THE DEDICATION PROGRAM - JANUARY 28, 1962
(Provided by Ken Henderson)
HISTORY OF THE TERRA NOVA LAND AREA (article appeared in a 1963 Tiger Tales, written by Kathy Drake)
On rainy days Louis Picardo used to pile his children into his Model T Ford and drive them over the narrow, rutted dirt road to the Coast road where they caught the school bus to Jefferson High School. What would the Picardos have thought if they had known that one day a modern and beautiful high school would rest on the very site of which their farmhouse then stood?
Today the Picardos live in the same house which has been moved to a new site only a long punt from the Terra Nova campus. With the school out of sight around the hill, they must sometimes forget it is here, for the remainder of the Picardo Ranch, including the hills surrounding Terra Nova, is about as wild, beautiful and quiet as it was hundreds of years ago.
IIn the seventeen hundreds and up until 1838, this valley was a part of a "rancho" of Mission Dolores. Mission cattle and crops were raised in the hills of what is now Linda Mar. By 1830, when the mission and its outposts were no longer operating, Don Francisco Sanchez obtained a land grant for this area -- 8,926 acres. His property gained him the rating of one of the five richest men in San Mateo County.
In 1842-46 Sanchez, who in the preceeding years held the title of Alcalde (mayor) of San Francisco and Captain of the Port of San Francisco, built what we know now as the Sanchez Adobe on his rancho. He died in 1862 and parts (of) of his 8,926 acre ranch were sold to various people in the following years.
The land now around Terra Nova remained completely wild and unchanged for the most part during these years. By the early nineteen hundreds several ranches were being farmed. There was only a small country road connecting the area to the Coast road, and no houses.
During the Model T era a few people started making the bumpy trip down the old Coast Highway to the "coastside" to hunt rabbits, quail, etc. There is some speculation that during prohibition there may have been stills in the hills around the present day location of the school.
One of the hunters who frequently visited this area was Louis Picardo, who had, at the age of 19, come to the United States from his native Italy in 1905. After working for three years in the Nevado (sic) mines he came to San Francisco, where he worked in the food industry and later started his own grocery store.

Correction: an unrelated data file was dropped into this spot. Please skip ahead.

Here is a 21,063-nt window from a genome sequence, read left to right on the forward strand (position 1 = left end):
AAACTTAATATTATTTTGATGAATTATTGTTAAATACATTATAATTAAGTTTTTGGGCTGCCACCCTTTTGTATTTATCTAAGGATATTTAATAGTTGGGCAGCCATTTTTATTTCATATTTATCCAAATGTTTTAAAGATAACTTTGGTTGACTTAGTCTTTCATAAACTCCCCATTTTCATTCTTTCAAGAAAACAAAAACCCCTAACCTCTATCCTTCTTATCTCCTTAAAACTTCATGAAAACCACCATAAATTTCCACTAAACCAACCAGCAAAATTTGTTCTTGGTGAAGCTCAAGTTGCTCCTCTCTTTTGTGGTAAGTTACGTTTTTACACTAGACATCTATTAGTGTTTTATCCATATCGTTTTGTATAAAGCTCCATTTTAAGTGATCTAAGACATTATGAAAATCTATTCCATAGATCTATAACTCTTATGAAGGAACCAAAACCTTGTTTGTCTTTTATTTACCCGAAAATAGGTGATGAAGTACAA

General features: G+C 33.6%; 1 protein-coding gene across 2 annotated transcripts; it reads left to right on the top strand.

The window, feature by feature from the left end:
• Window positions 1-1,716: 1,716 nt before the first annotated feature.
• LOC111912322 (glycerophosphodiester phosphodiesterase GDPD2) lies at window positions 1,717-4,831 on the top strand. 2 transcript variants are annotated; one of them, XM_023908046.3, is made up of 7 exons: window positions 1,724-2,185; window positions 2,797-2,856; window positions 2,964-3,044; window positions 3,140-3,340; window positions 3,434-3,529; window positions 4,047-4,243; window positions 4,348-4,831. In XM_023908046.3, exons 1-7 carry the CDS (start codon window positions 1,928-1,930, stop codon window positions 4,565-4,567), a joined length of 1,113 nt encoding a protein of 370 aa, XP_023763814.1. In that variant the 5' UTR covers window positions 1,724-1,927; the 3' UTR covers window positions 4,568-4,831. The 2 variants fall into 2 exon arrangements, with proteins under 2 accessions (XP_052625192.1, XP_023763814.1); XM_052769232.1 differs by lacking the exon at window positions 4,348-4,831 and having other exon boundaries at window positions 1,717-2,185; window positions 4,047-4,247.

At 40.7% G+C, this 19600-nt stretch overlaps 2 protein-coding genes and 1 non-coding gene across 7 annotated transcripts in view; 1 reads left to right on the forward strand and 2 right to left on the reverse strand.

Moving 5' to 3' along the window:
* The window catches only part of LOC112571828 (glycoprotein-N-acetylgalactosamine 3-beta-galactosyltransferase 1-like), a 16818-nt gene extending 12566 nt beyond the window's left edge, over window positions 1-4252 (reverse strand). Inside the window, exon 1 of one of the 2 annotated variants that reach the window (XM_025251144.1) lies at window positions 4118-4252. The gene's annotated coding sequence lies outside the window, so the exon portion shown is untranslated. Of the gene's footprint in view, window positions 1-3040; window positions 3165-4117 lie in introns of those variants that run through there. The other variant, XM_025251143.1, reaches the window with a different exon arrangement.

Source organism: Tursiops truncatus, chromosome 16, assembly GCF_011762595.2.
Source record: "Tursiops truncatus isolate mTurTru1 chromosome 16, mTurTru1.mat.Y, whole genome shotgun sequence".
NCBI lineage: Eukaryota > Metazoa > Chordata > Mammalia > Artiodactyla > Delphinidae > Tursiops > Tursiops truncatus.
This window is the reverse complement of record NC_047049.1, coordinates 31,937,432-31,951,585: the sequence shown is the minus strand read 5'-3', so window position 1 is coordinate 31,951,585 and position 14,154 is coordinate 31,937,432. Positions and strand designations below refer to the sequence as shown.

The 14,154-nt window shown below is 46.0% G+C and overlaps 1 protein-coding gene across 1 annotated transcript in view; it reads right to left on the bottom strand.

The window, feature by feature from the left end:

Picardo spent many wonderful hours hunting and hiking through the hills in which his ranch and Terra Nova now stand. He became interested in buying the property and after considerable difficulties located the owner, a man named Lawrence Bachelor. Bachelor owned a stable in San Francisco, and had reportedly bought the land for speculation.
Bachelor sold the land -- some 250 acres -- to Picardo in 1929 (during the depths of the depression) for $7,750. Picardo planned to use his land for hunting purposes. At the time of his purchase Pacifica and even Linda Mar did not exist. There were small settlements at Sharp Park, Rockaway, and an even smaller one on Pedro Point. Danmann's Haylot was a station on the Ocean Shore Railroad, known as the San Pedro Inn.
Not until 1938 did Picardo and his wife and their family move to the ranch. About this time Picardo built the house in which he still lives and which for many years stood on the site of Terra Nova. He grew oats, hay, potatoes, beans, peas, and artichokes where the TN Tigers now attend classes, and have their football and baseball games.
The four Picardo children, two girls and two boys, went to Jefferson High School. They used to walk a mile to a nearby ranch to catch the school bus, or if it was raining the bus couldn't make it Mr. Picardo drove them to the highway.
In 1959 the Jefferson Union High School District purchased 36 acres of Mr. Picardo's ranch for $172,000, and other land from Ray Higgins for $34,000. Before construction on Terra Nova began the Picardo house was moved to its present location not far from the eastern end of the football field.
What kind of neighbors do Terra Novans make? "They're alright, " says Mr. Picardo. It is so peaceful, quiet, and so like the "olden days" on the Picardo ranch that it is hard to believe that there's a big high school around the corner. Mr. Picardo has never even been over for a football game.
Will "progress" soon overtake the untouched land around Terra Nova and cover the beautiful hills with streets and houses? Mr. Picardo says no. He owns 7 acres on the other side of Terra Nova Boulevard, which he might permit to be developed, but the rest of his 200 acre ranch will remain as it is for as long as he lives. He explains, "I like it this way, " and anyone who has ever seen the lovely surroundings of Terra Nova will agree with him.